Global Development Institute Blog

Giovanni Pasquali, Research Associate, Global Development InstituteShane Godfrey, University of Cape Town

The Covid-19 pandemic is having major implications for the resilience of apparel global value chains (GVCs).

State-driven measures to enforce social distancing have led to the downsizing and even closure of supplying firms, especially in developing countries where government support for manufacturers is limited. This dynamic has been worsened by the actions of international brands and retailers which, in a number of cases, have delayed or cancelled orders, and have refused to pay for ongoing production and shipments.

Whilst increasing attention is paid to the implications of Covid-19 for firms in the global South supplying retailers in Europe and the US, we know less about the impact of Covid-19 on regional value chains connecting buyers and suppliers in developing countries. Given that South-South trade overtook North-South trade in the last decade, this is a significant oversight.

As part of the Shifting South research project, we’ve looked at what is happening in Eswatini (formally known as Swaziland), which has been the largest African manufacturer and exporter of apparel to the region since 2014. Our evidence suggests a very different dynamic compared to the North-South value chains that have recently made the headlines.

Like many others, the country has been hit hard, with a partial lockdown in effect for six weeks from 27 March. In the March–April period, Eswatini lost 45% of its income from apparel export, with the number of transactions dropping by 26%.

Figure 1: Eswatini apparel total exported value, ZAR (March-April)

Within the sector, our data suggests that there is significant differences in impact between the larger ‘direct’ suppliers (8 firms) and the smaller ‘indirect’ suppliers (12 firms). The first are characterised by direct contracts with lead retailers in South Africa; whilst the second operate through indirect purchasing via intermediaries known as design houses, which manage the interaction with retailers. As we argue, the differential implications of the Covid-19 pandemic for these two groups of suppliers are further rooted in different commercial and labour dynamics that characterised them before Covid-19 struck (Figure 2).

Figure 2: Eswatini apparel value chains and Covid-19

Following the Covid-19 lockdown, direct suppliers have differentiated their products significantly more than indirect suppliers, with at least four starting to produce PPE for the domestic and export markets. As reported by one manager: ‘We got an opportunity to get into producing PPE and face masks and that allowed us to keep working first for the local market and recently also for export to South Africa, as our main buyer won a tender with the government there. This allowed us to keep paying our workers…’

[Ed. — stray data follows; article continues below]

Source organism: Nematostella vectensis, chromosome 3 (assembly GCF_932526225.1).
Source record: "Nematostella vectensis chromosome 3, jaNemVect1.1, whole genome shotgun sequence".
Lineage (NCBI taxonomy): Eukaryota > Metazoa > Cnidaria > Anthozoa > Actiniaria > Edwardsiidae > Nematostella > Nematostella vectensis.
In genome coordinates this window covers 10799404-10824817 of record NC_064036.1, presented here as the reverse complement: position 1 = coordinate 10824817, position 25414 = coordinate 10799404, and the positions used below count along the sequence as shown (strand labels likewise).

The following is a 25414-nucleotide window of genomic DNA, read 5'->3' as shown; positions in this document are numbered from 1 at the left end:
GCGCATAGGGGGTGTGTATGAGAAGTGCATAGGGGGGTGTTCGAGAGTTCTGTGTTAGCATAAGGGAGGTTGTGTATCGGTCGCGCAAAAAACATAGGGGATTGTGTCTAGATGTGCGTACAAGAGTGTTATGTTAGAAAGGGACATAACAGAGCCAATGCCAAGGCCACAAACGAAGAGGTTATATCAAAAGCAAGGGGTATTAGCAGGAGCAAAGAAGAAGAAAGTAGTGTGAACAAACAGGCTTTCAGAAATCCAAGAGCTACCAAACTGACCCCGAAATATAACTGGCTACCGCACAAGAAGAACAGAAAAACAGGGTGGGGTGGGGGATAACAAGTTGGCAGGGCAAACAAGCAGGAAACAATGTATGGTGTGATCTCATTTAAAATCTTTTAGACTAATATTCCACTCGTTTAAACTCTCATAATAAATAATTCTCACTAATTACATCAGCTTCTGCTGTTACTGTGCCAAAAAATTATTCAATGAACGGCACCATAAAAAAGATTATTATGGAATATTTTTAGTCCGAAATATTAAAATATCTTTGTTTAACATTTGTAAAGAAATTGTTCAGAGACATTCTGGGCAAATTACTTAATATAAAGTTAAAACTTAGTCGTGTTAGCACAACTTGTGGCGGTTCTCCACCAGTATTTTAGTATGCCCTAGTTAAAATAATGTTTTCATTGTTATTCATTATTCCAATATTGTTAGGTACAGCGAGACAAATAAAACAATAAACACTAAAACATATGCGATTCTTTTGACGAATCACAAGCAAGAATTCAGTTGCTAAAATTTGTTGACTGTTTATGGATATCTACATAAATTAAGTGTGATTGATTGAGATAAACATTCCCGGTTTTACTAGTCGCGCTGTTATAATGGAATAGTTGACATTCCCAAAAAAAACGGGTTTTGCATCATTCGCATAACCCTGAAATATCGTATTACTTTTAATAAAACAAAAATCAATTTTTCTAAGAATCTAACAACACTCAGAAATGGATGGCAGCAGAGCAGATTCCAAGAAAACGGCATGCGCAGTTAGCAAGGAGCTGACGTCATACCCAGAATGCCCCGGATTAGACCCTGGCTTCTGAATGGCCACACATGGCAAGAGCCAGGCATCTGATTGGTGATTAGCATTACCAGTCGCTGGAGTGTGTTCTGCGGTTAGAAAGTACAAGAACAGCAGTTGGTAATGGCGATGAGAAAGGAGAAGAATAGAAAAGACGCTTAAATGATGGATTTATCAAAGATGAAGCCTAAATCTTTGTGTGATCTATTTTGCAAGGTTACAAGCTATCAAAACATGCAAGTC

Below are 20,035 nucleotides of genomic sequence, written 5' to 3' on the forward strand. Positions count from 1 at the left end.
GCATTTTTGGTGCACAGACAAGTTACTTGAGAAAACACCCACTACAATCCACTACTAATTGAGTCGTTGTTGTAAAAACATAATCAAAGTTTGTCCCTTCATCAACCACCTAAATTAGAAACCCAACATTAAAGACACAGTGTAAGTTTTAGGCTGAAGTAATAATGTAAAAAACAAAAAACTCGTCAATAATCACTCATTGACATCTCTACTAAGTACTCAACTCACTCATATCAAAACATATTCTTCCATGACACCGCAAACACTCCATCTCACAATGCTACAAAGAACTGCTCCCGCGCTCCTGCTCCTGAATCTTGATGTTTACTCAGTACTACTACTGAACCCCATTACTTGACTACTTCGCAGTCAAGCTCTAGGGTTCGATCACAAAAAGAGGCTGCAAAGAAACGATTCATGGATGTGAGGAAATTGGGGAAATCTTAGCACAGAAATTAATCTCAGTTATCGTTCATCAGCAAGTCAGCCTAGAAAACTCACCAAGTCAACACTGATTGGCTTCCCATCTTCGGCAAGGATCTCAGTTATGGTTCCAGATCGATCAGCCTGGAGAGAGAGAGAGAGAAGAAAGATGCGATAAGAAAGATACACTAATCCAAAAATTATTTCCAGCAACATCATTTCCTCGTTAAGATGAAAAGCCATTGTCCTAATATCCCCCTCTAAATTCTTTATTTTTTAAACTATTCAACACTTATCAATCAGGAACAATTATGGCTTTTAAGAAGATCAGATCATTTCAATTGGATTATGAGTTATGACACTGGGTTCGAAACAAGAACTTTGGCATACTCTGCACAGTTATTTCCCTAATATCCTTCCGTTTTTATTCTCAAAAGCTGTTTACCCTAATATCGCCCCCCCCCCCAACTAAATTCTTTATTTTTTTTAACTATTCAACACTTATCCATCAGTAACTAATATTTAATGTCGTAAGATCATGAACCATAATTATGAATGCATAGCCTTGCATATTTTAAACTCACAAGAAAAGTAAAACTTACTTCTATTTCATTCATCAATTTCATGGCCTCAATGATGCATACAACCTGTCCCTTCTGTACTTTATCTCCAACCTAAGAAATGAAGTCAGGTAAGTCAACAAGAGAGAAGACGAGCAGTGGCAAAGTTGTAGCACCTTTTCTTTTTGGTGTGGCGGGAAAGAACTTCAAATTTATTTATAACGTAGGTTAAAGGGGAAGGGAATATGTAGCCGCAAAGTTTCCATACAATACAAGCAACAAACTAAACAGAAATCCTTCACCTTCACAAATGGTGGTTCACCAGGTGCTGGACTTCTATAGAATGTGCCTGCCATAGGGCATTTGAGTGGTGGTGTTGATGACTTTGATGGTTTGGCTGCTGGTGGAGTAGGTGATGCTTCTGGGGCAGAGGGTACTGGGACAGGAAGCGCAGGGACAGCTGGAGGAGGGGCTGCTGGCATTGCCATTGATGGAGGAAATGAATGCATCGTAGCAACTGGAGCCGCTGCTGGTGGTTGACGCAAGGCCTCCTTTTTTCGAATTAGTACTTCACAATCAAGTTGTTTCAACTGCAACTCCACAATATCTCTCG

The Covid-19 lockdown has severely impacted Eswatini’s apparel workforce. As of June 2020, three relatively small indirect suppliers (which employed about 1000 employees) have not resumed operations since the beginning of the lockdown in March, and it is possible that these firms will close permanently. Most of the other plants appear to be operating at about 50% capacity with the labour force split in half and working on rolling shifts (daily, weekly, and fortnightly). Workers are paid only for the time they work, so their income is currently about half of what they were earning at the start of 2020.

Whilst the whole sector is suffering, indirect suppliers are more exposed as they undergo significant price pressures from design houses. Data from the Eswatini Revenue Authority suggests that indirect suppliers have reduced their prices by 14% compared to the 2017-2019 moving average for the same period.  Conversely, despite reducing the size of their orders, South African retailers (with one notable exception) have honoured their contracts with direct suppliers and prices have remained stable.

In at least three cases, direct suppliers noted that retailers have provided them with some forms of financial assistance. As stressed by the owner of one manufacturing plant: ‘They assisted me with 80% payment for the staff while I was shut down. They are also supporting me now by commissioning masks for South Africa’. Similarly, the manager of another direct supplier stressed: ‘Fabric supplies are two weeks longer than before and customers’ selling performance is not stable yet. Our main buyer gave us a loan of 5 million ZAR to buy fabrics.’

This evidence sets the Eswatini case apart from Bangladesh, where European and US lead retailers cancelled over 70% of their orders and refused to honour their contractual obligations, leading to the shutdown of factories within weeks of the beginning of the crisis. We therefore provide concrete evidence that cautions against any immediate association between South-South value chains and relatively lower labour standards, further questioning the ‘the falsity of the assumption that the global North has all the solutions to tackle global challenges’.

Despite this evidence, however, the situation in the Eswatini apparel sector remains critical. We’re calling for concerted forms of public, private, and social governance through the simultaneous involvement of firms (including both buyers and suppliers), state, and the sector’s main trade union (until now excluded from consultations) to produce an effective response to the crisis caused by the pandemic.

This research has been conducted as part of the ESRC-GCRF funded project ‘Shifting South: decent work in regional value chains and South-South trade’, in cooperation with the Eswatini Revenue Authority (SRA).

Note: This article gives the views of the author/academic featured and does not represent the views of the Global Development Institute as a whole